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zillow-trulia-11No way.

That was my first reaction when Bloomberg News reported Thursday that Zillow was looking to buy its primary rival Trulia in a cash and stock deal valued at $2 billion. Wall Street loved the news, sending shares of both companies higher, a trend that has continued Friday with Zillow gaining another four percent and Trulia jumping more than three percent. (Zillow is now worth a whopping $6.08 billion, while Trulia comes in at a respective $2.05 billion).

Could this mega deal really happen?

Yes, and here’s why.

Spencer Rascoff
Spencer Rascoff

In one fell swoop, Zillow could consolidate its growing power in the residential real estate industry, knocking out its closest rival. That alone probably makes the deal enticing to Zillow CEO Spencer Rascoff, who has silently battled Trulia over the years and probably wonders why they haven’t yet killed them off.

An acquisition of this scope could knock Trulia out for good, while at the same time reducing the number of choices that real estate agents have to advertise their properties. That could mean higher ad rates, which means more revenue for Zillow.

As a media company, Zillow would like to control more eyeballs, and this is one way to do it. Think about it as a throwback to the golden era of newspapers when daily newspapers essentially operated monopolies on information flow and advertising rates in their local communities.

Zillow would love to get to that point in the real estate arena, one reason a deal could draw some regulatory scrutiny or at least the ire of real estate professionals. No wonder that more than half of those surveyed in real estate publication Inman News said that a Zillow-Trulia deal would be bad for the industry.

Nonetheless, Zillow buying Trulia would be a Machiavellian chess move.

But it doesn’t stop there.

Pete Flint
Pete Flint

Trulia has been rumored to be in the market to buy Move Inc., operator of and the third major player in the industry. An acquisition of Move by Trulia for a reported price of $712 million could combine the No. 2 and No. 3 players, creating formidable competition to Zillow.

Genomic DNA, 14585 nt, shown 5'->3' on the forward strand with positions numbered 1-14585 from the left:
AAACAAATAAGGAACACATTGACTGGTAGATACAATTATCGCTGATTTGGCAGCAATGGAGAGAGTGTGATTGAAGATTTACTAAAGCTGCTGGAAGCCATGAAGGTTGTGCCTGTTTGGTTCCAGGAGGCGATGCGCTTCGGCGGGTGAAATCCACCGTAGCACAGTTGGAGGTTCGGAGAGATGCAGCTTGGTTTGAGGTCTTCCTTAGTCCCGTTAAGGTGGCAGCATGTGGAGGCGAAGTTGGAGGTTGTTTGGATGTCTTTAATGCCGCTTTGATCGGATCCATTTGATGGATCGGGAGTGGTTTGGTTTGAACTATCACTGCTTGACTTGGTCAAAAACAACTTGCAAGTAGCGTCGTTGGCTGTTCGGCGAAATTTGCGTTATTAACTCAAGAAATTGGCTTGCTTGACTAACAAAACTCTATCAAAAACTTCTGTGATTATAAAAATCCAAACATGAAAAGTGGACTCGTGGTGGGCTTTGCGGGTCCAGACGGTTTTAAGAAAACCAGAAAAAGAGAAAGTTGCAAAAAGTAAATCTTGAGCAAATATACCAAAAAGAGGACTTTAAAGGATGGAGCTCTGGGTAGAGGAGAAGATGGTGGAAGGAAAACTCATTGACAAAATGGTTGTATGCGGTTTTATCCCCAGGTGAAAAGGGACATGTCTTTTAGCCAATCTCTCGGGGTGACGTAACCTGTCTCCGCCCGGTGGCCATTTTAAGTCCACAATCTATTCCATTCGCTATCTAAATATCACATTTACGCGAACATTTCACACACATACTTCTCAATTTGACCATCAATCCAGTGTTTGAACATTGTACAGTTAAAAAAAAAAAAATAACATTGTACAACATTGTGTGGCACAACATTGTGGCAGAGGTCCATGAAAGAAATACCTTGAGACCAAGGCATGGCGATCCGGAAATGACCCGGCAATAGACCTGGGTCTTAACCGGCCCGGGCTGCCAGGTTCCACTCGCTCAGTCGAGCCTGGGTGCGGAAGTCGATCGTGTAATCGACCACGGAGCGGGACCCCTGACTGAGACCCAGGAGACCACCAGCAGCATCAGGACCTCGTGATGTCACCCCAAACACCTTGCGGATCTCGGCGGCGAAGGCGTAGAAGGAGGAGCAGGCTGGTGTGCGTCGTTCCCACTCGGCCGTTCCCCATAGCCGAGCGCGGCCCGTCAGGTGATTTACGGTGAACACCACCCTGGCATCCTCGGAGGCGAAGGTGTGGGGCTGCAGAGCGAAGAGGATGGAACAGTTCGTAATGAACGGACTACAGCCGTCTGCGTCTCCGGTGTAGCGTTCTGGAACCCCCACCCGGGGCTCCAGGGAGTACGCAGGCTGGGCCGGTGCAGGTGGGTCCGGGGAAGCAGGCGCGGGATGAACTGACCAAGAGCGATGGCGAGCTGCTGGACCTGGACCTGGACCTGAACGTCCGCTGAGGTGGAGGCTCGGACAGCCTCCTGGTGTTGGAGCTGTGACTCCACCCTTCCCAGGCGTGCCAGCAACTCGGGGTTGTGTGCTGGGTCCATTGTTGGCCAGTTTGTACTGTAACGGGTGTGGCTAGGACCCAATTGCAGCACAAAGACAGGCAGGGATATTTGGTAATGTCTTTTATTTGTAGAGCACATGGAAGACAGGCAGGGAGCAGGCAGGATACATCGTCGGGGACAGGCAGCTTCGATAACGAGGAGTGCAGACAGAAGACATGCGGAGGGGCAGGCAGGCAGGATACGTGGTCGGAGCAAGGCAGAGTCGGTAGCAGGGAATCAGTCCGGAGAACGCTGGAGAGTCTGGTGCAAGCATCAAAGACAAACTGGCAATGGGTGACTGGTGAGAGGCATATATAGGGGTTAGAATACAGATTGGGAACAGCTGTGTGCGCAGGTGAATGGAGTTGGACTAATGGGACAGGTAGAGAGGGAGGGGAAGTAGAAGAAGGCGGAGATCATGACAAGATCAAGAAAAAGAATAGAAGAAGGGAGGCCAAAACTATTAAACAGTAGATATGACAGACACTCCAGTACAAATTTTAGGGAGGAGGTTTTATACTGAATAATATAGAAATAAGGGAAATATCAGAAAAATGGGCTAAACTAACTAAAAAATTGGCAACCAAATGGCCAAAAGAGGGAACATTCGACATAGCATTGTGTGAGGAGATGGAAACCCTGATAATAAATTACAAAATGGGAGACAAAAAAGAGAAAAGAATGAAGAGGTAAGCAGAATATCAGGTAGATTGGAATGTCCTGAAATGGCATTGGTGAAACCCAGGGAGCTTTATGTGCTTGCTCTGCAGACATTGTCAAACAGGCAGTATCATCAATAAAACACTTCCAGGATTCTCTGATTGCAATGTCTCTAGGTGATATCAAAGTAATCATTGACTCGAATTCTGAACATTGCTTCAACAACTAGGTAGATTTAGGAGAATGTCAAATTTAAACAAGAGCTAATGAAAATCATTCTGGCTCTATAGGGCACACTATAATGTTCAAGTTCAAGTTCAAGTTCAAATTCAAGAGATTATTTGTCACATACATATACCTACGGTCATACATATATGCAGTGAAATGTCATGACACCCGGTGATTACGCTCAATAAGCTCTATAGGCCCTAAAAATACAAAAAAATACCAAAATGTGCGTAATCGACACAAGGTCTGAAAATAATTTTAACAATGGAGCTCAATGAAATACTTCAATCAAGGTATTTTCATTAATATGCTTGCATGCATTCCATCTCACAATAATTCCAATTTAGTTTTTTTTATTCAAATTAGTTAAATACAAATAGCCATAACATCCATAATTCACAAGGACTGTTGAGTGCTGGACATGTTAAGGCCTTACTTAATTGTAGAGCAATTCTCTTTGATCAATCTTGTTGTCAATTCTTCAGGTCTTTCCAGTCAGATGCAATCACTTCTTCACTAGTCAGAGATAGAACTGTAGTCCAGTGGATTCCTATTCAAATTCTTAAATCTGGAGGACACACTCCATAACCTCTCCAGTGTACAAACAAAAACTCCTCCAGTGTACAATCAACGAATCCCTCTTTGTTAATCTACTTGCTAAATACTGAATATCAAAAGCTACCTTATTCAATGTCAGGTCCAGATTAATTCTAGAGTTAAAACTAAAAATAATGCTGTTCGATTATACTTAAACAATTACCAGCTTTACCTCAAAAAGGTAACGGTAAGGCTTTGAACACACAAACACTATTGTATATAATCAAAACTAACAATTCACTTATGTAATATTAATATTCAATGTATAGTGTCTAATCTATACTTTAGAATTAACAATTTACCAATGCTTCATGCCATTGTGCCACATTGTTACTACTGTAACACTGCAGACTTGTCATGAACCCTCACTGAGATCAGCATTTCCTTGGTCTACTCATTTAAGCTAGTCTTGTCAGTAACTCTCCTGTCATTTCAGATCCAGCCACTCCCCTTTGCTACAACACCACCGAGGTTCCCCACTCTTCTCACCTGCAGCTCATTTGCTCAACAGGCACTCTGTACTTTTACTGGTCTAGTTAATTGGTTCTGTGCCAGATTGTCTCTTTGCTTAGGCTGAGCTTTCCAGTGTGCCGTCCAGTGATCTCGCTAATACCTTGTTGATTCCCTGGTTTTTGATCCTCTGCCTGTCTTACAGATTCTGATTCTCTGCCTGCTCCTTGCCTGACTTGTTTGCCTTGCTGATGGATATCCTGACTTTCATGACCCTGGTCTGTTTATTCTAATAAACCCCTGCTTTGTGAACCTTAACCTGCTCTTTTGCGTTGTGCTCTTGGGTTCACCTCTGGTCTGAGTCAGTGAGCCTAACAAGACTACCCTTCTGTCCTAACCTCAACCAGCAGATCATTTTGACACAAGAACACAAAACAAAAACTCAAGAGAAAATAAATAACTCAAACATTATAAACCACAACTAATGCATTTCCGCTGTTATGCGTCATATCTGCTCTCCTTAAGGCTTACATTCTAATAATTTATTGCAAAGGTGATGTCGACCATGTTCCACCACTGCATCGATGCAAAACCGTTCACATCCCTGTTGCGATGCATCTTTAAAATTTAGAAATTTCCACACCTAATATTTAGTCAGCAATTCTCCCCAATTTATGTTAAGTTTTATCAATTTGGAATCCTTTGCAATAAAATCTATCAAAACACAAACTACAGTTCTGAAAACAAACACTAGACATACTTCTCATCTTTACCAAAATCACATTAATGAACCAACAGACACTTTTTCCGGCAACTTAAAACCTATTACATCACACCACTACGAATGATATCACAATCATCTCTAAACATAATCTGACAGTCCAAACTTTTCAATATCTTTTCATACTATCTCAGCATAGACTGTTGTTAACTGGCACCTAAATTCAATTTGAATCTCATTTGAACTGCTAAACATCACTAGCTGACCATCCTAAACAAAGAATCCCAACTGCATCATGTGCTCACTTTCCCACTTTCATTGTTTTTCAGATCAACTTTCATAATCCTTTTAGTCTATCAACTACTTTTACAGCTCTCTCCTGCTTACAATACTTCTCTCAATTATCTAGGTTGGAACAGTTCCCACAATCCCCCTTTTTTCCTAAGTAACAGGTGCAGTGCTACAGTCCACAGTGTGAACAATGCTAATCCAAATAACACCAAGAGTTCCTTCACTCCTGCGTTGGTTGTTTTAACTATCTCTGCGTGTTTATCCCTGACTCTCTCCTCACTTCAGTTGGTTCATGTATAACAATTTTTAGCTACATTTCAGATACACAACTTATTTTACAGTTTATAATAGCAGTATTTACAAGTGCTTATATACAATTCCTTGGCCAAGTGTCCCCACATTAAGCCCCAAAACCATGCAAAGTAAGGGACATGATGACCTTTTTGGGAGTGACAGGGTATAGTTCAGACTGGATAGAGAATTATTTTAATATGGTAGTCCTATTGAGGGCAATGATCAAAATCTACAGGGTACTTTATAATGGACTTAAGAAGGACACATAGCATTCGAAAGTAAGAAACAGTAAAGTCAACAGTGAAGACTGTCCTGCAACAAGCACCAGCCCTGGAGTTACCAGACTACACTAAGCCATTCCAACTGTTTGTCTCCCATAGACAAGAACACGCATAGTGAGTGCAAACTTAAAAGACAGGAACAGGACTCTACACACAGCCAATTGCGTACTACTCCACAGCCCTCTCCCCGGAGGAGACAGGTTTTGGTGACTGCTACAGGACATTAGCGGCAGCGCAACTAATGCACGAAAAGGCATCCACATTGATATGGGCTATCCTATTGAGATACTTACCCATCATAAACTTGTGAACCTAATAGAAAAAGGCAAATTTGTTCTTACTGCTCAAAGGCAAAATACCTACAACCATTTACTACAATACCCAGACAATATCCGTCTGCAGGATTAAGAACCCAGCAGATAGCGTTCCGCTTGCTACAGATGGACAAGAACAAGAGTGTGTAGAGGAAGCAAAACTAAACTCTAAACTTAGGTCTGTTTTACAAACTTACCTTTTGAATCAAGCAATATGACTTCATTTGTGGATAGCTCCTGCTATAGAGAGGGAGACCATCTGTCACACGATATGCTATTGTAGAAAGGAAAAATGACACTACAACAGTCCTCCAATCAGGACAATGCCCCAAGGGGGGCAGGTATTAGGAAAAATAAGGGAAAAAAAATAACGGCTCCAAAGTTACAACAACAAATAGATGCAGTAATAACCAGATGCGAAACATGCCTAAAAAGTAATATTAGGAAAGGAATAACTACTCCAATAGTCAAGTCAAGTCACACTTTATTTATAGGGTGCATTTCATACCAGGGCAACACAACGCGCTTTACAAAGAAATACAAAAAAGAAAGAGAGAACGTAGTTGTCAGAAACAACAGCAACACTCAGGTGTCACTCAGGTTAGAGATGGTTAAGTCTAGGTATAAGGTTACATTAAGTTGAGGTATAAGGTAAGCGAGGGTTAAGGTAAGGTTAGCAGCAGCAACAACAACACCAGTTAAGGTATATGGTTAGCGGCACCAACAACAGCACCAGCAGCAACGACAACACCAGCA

Zillow likely doesn’t want that to happen, and therefore its interest in Trulia could simply be a smart defensive move.

Certainly, there would be some additional value that comes along with Trulia — the company attracted 54 million visitors in June and it has brokered dozens of strategic relationships with multiple listing services. It also owns Bellevue-based Market Leader, which provides customer relationship management tools to real estate agents.

Those factors should appeal to Zillow. But let’s face it, if this deal indeed happens, it is about more than gobbling up a valuable business. It’s about knocking out a rival, one which has nipped at Zillow’s heels for years.

Both Zillow and Trulia are spending tens of millions of dollars right now on consumer awareness campaigns. If they merged, those costs would slow and consumers would be left with one dominant player when it comes to finding real estate information.

But there’s even more going on behind the scenes here. Zillow and Trulia have common owners, some of whom might like the idea of a tie-up. (They certainly are enjoying the speculation of the deal given what’s happened to the stocks of both companies in the past two days). Australian investment firm Caledonia owns 25 percent of Trulia, and 18 percent of Zillow. Tiger Global owns 9.3 percent of Trulia, and 4.6 percent of Zillow.

Think those big investment firms would like to see consolidation around these two companies? You bet!

Stock prices of Zillow (in blue) and Trulia (in red) in the past 12 months.
Stock prices of Zillow (in blue) and Trulia (in red) in the past 12 months.

It also doesn’t hurt that Zillow’s Chairman, Rich Barton, doesn’t like the idea of playing “small ball.” Given the chance to swing for a home run, Barton says he’ll do it every time.

Buying Trulia certainly would be one of those big-time swings.

There are forces pushing against a deal, the first and most obvious is this: The two companies don’t really like each other very much.

One industry insider tells us that Zillow and Trulia “hate each other.”

They have sparred over the years, publicly and privately. Zillow views Trulia as a copycat. Trulia thinks of Zillow as an arrogant powerhouse.

And don’t forget that Zillow sued Trulia just before its initial public offering — a patent lawsuit that certainly stung.

Could Zillow and Trulia — bitter rivals for years — mend those fences?

That’s unclear, and should give some pause on whether these two cultures could truly match.

The size of the deal also is a roadblock. These are not small organizations at this point, and their product offerings are so similar that there would be a ton of overlap. Integration between the two companies would not be easy, and I could imagine Trulia doesn’t like the idea of their hard work over the past decade possibly being flushed down the toilet.

So, where does this leave things?

If I were a betting man, I’d put my money on a deal. It’s just crazy enough that it might work.

Get ready for Zulia!

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